Lighthouse Hill, Staten Island The Nathaniel J. and Ann C. Wyeth house is significant for its architectural design and for its historical and cultural associations with two important occupants. Picturesquely sited on Lighthouse (Richmond) Hill, this impressive Italianate villa, constructed around 1856 for Nathaniel J. and Ann C. Wyeth, is a fine example of the mid-nineteenth villas which once dotted the hillsides of Staten Island and are now becoming increasingly rare. Named for his uncle, the noted explorer of the Pacific Northwest, Nathaniel Jarvis Wyeth (1831-1916) was a prominent corporate attorney, state legislator, and civic leader who maintained a law office in this house. According to Staten Island historian Ira K. Morris, Wyeth named this house “Florence Home” in honor of his daughter Annie Florence who died at the age of nine. A rare surviving masonry villa from this period when the majority of Staten Island houses were constructed of wood, this large two-and-one-halfstory house is faced with brick and is trimmed with sandstone. It was among the earliest rural residences in the Italianate style on Staten Island and displays the cubic form, low hipped roof, wide overhanging eaves supported by decorative brackets, paired chimneys with molded caps, and octagonal cupola or belvedere typical of Italianate designs. The house’s relatively narrow trabeated windows have flush stone lintels and projecting stone sills and contain historic paired wood casements. The horizontal attic windows beneath the eaves contain sliding double-lights. In the mid-1920s, the house was acquired by opera star Graham Marr. Marr, who had studied architecture at Columbia University before embarking on his operatic career, was an acclaimed baritone who sang with a number of leading English and American companies and recorded with Columbia Records. Recently the present owner began restoring the paired brackets that had been removed from the house’s crowning cornice and installed new wood parapets above the entrance porch and at the captain’s walk. The Wyeth House is located on Meisner Avenue on the eastern slope of Lighthouse Hill, historically known as Richmond Hill, the southernmost of the chain of serpentine hills that extend through the center of the island from Upper New York Bay. Lighthouse Hill is bounded on the north by Forest Hill Road, on the east by Rockland Avenue, on the south by Richmond Road and on the west by the Latourette Golf Course.1 An Early Archaic period Native American site, with components dating from 7300 to 9300 years ago, known as the Richmond Hill Site, has been identified on Lighthouse Hill near Old Mill Road, about a mile from the Wyeth House. Early twentieth century archaeologists reported finding evidence of a Woodland period (600 BC to European Contact) Munsee2 campsite south of Richmond Road between Moore Street and Hitchcock Avenue and “traces of occupation on the north side of what is now Arthur Kill Road.” It seems unlikely that this property was used as a Native American campsite since it is located on a sloping site relatively distant from a fresh water source. Furthermore, it is unlikely to have served as a lookout camp since it is located below the crest of the hill. About 1671, a mix of Dutch, French, and English farmers began settling in this area of Staten Island. Much of the land on Lighthouse Hill was granted to John Palmer in the 1680s as part of the extensive Iron Hill patent. William Tiller (1691) and James Hubbard (date not established) were also granted smaller patents near Richmond Creek.4 A hamlet developed at Stony Brook, now Egbertville, near the present-day junction of Amboy Road and Rockland Avenue and became the county seat when Richmond County was established in 1683. Several farms were established but most of the land remained undeveloped. Around 1700 several existing Native American trails in the area were flattened to create simple leveled wagon roads: Arthur Kill Road, called Fresh Kill Road, was opened in 1694; Richmond Hill Road was laid out in 1701; the road to Stony Brook was laid out in 1705; and Old Mill Road was officially laid out in 1709 along the route of an earlier road. Around 1695 the Reformed Dutch community built a combination school, church, and home for a “voorlezer” or lay reader on Arthur Kill Road in the tiny hamlet of Cocclestown,5 so named for the abundance of oysters harvested in the area. Considered a superior site because of its location at the convergence of roads leading to all parts of the island and at the head of the navigable Fresh Kills, Cocclestown also became the site of St. Andrew’s Church (Episcopal), constructed from 1711 to 1713. In 1711, the county government built a prison there. In 1728 Cocclestown was officially chosen to be the new county seat and was renamed Richmond Town. A new county court house was constructed there that year. In 1729 the old road to Stony Brook was closed and Richmond Road was opene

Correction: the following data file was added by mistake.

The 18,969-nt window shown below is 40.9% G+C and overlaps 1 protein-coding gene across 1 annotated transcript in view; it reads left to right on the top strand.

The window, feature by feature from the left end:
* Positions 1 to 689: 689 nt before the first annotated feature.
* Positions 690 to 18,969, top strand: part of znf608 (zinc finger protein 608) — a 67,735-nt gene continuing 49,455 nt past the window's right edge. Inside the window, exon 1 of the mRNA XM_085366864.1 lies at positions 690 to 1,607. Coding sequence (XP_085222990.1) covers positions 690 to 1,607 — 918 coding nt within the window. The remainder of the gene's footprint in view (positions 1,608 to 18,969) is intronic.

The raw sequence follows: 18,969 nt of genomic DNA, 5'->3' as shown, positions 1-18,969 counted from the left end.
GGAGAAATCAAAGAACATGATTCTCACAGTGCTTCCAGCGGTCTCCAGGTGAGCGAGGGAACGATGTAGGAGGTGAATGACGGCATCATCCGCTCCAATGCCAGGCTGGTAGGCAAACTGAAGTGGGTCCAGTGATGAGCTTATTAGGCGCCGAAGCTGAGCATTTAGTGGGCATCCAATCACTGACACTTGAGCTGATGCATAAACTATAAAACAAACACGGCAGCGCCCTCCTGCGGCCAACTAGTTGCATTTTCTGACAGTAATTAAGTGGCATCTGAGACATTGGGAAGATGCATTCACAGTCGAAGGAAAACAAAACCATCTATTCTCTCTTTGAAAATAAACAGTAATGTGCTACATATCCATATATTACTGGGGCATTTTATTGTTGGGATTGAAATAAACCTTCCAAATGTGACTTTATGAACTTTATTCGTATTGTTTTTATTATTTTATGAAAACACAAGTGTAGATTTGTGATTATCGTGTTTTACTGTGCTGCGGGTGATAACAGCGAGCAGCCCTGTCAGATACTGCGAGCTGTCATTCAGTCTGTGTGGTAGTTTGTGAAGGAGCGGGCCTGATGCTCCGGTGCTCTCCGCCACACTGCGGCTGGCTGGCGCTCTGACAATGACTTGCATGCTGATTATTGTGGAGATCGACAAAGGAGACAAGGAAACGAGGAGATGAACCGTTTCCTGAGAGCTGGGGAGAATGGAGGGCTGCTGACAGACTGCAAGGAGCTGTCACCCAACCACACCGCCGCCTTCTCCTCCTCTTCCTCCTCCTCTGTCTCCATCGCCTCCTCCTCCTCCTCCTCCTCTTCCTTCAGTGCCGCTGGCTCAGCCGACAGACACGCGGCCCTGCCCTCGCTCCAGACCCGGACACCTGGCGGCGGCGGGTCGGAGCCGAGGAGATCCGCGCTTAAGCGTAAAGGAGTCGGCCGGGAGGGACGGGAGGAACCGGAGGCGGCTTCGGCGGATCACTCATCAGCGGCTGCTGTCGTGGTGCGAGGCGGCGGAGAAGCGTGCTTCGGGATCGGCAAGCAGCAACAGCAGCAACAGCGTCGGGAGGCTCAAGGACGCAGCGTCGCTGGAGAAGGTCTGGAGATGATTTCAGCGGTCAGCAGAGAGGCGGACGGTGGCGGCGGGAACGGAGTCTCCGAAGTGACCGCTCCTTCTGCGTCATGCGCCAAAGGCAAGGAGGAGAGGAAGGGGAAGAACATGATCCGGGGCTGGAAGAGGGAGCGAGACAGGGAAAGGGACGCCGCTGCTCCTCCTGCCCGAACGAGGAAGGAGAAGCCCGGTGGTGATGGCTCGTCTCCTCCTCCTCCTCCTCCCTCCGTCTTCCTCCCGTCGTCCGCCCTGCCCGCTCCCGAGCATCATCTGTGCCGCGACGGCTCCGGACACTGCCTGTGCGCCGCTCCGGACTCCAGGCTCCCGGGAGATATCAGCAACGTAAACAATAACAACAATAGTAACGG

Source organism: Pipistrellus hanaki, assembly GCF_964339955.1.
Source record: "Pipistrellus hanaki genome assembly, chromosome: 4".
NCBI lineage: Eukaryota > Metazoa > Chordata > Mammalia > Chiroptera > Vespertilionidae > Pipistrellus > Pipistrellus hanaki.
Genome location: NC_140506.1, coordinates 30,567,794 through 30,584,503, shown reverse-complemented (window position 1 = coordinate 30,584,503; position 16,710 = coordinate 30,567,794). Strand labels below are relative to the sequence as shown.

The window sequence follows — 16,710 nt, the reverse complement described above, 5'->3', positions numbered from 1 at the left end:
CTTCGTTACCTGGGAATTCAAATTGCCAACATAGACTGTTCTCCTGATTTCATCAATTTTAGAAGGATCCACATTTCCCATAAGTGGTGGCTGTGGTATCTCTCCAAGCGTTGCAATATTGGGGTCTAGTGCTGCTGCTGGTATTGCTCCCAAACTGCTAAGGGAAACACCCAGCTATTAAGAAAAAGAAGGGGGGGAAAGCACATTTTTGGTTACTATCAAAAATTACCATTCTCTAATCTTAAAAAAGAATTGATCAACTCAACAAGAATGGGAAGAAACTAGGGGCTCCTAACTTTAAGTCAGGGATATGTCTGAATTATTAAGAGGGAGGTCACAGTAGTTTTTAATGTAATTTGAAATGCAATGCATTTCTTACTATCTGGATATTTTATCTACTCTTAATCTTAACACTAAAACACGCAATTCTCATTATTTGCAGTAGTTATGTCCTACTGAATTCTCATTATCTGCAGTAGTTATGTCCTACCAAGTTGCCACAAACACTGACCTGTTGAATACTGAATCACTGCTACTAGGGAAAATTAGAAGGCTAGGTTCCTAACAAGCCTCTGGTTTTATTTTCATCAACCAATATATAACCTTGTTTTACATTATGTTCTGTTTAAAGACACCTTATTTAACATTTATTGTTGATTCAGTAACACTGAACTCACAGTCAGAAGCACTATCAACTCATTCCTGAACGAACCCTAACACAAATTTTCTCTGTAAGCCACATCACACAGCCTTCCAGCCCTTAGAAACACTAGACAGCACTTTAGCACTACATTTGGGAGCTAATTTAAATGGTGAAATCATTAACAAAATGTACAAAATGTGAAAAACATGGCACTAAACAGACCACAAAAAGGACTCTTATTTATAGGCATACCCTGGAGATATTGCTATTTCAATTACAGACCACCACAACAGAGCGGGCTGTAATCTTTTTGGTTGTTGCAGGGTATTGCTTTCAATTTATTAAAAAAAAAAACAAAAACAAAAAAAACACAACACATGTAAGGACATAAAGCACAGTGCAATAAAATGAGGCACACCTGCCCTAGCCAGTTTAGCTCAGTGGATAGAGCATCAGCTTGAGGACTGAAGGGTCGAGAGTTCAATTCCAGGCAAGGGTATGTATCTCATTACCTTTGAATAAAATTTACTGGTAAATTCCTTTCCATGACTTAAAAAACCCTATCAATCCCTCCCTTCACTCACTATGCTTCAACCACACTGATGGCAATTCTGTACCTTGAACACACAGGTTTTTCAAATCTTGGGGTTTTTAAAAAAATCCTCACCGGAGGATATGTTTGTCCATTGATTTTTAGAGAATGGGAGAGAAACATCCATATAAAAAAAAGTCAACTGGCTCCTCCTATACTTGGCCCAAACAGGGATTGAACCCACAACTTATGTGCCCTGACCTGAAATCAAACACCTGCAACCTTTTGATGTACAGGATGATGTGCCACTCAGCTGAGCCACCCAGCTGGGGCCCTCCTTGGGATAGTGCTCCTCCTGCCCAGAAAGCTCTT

Interior City Palace Chandra Mahal
Chandra Mahal Chandra Mahal or Chandra Niwas is the most commanding building in the City Palace complex, on its west end. It is a seven-storeyed building and each floor has been given a specific name such as the Sukh-Niwas, Ranga-Mandir, Pitam-Niwas, Chabi-Niwas, Shri-Niwas and Mukut-Mandir or Mukut Mahal. It contains many unique paintings, mirror work on walls and floral decorations. At present, most of this palace is the residence of the descendents of the former rulers of Jaipur. Only the ground floor is allowed for visitors where a museum is located that displays carpets, manuscripts and other items that belonged to the royal family. There is beautiful peacock gate at the entry to the Mahal. It has screened balconies and a pavilion at the roof from where a panoramic view of the city can been seen. It is set amidst well laid out gardens and a decorative lake in the foreground. Also seen at the top of the Chandra Mahal is the flag of the royal family, which is seen unfurled when the Maharaja is in the palace. It is a one and quarter sized flag. However, when the king is away, the queen's flag is hoisted on the building. There is an interesting anecdote narrated about the 'one and quarter flag', which is the insignia flag of the Maharajas of Jaipur. Emperor Aurangzeb who attended the wedding of Jai Singh, shook hands with the young groom and wished him well on his marriage. On this occasion, Jai Singh made an irreverent remark to the Emperor stating that the way he had shaken hands with him made it incumbent on the Emperor to protect him (Jai Singh) and his kingdom. Aurangzeb, instead of responding in indignation at the quip, felt pleased and conferred on the young Jai Singh the title of 'Sawai', which means "one and a quarter". Since then the Maharajas have pre-fixed their names with this title. During residence there, they also fly a one and a quarter size flag atop their buildings and palaces. There is also a tragic story linked to this palace. Ishawri Singh, son of Jai Singh who was unwilling to face the advancing army of Marathas, ended his life humiliatingly by getting bitten by a snake. Following this, his 21 wives and paramours also committed the then accepted ritual of sati or jauhar (self immolation on the funeral pyre of their husband)